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Supreme Court's same-sex marriage decision and estate planning

Amid all the excitement last month over the U.S. Supreme Court's ruling invalidating the Defense of Marriage Act, many people tended to gloss over an important detail. The case at issue in the ruling was a dispute over taxes on an inheritance in a same-sex marriage. The big court decision was really about estate administration, and it could mean big changes in estate planning for many same-sex couples. It also illustrates some important points for heterosexual couples and estate planning.

The case in question, United States v. Windsor, specifically concerned a marital tax deduction that allows spouses to transfer unlimited amounts of money to each other tax-free during the marriage, as part of a divorce settlement or upon death. Ordinarily, a transfer of a large amount of money from one person to another triggers a gift tax, and, over a certain amount of money, a transfer upon one person's death triggers an estate tax. There are even limits on how much a parent can transfer to a child without triggering gift taxes, but spouses are free to transfer as much as they want to each other.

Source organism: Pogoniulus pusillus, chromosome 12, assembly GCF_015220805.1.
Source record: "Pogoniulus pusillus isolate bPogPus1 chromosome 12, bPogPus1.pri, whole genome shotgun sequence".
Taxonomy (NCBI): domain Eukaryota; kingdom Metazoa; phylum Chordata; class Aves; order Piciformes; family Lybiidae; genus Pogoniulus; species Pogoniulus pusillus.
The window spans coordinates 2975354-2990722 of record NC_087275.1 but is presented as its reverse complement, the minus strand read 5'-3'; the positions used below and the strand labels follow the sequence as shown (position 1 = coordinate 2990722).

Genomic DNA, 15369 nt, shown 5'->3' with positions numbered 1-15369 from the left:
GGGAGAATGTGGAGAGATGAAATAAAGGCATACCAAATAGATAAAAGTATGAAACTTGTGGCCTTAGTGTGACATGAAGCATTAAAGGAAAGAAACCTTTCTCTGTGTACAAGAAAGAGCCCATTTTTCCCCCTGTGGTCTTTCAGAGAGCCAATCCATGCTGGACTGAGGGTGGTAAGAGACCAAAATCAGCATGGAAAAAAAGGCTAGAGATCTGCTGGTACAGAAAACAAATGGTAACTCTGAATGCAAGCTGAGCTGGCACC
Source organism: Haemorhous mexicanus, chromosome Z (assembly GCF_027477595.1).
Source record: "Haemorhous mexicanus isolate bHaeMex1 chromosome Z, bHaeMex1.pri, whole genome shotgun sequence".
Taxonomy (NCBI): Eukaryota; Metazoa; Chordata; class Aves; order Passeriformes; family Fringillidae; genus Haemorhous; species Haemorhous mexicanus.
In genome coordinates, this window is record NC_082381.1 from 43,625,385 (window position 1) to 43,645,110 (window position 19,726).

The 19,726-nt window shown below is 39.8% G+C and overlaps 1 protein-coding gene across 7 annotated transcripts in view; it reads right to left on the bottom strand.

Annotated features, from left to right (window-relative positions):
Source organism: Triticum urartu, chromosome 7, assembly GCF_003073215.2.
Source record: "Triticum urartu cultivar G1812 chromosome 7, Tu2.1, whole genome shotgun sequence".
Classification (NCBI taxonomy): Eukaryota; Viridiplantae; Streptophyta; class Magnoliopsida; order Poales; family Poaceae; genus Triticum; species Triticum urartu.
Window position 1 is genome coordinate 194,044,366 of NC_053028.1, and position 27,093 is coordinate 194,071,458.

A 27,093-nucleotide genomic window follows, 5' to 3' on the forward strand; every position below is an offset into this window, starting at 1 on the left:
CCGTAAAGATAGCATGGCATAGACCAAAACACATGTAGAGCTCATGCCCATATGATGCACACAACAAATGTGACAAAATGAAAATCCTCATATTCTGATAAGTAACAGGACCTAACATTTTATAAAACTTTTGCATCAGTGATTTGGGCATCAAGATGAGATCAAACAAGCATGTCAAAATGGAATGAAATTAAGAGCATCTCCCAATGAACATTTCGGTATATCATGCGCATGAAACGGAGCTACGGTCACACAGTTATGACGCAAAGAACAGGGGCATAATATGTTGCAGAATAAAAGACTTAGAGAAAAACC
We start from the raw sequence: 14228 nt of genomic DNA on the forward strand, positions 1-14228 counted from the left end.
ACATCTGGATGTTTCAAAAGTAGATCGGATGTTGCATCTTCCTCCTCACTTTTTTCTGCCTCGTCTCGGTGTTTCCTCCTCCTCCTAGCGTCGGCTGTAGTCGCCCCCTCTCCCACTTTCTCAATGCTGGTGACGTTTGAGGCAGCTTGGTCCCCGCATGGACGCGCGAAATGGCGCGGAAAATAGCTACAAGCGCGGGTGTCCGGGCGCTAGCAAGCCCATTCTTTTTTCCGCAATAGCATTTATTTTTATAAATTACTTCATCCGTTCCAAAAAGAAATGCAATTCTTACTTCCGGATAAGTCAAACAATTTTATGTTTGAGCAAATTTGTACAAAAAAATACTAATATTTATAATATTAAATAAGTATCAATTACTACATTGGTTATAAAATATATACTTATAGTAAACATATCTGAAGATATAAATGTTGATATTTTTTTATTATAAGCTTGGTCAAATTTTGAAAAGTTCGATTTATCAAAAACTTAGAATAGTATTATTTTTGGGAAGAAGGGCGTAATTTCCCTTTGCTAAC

However, under DOMA, the federal government was not allowed to recognize the marital deduction even when the spouses were married in a jurisdiction where same-sex marriage was legal. As a result, the plaintiff in United States v. Windsor had to pay $363,053 in federal estate taxes after her partner of 44 years died. The Supreme Court agreed that this meant that DOMA was violating her constitutional right to equal protection under the law.

The State of Washington has had legal same-sex marriage since late last year, but DOMA meant that even legally married same-sex couples here were denied many federal benefits, including the marital deduction. The Supreme Court's decision will mean that same-sex couples can plan their estates without having to worry about gift or estate taxes taking a chunk out of their finances.

Source: Forbes, "How The Supreme Court Decision Will Change Estate Planning For Same-Sex Spouses," Deborah L. Jacobs, June 26, 2013

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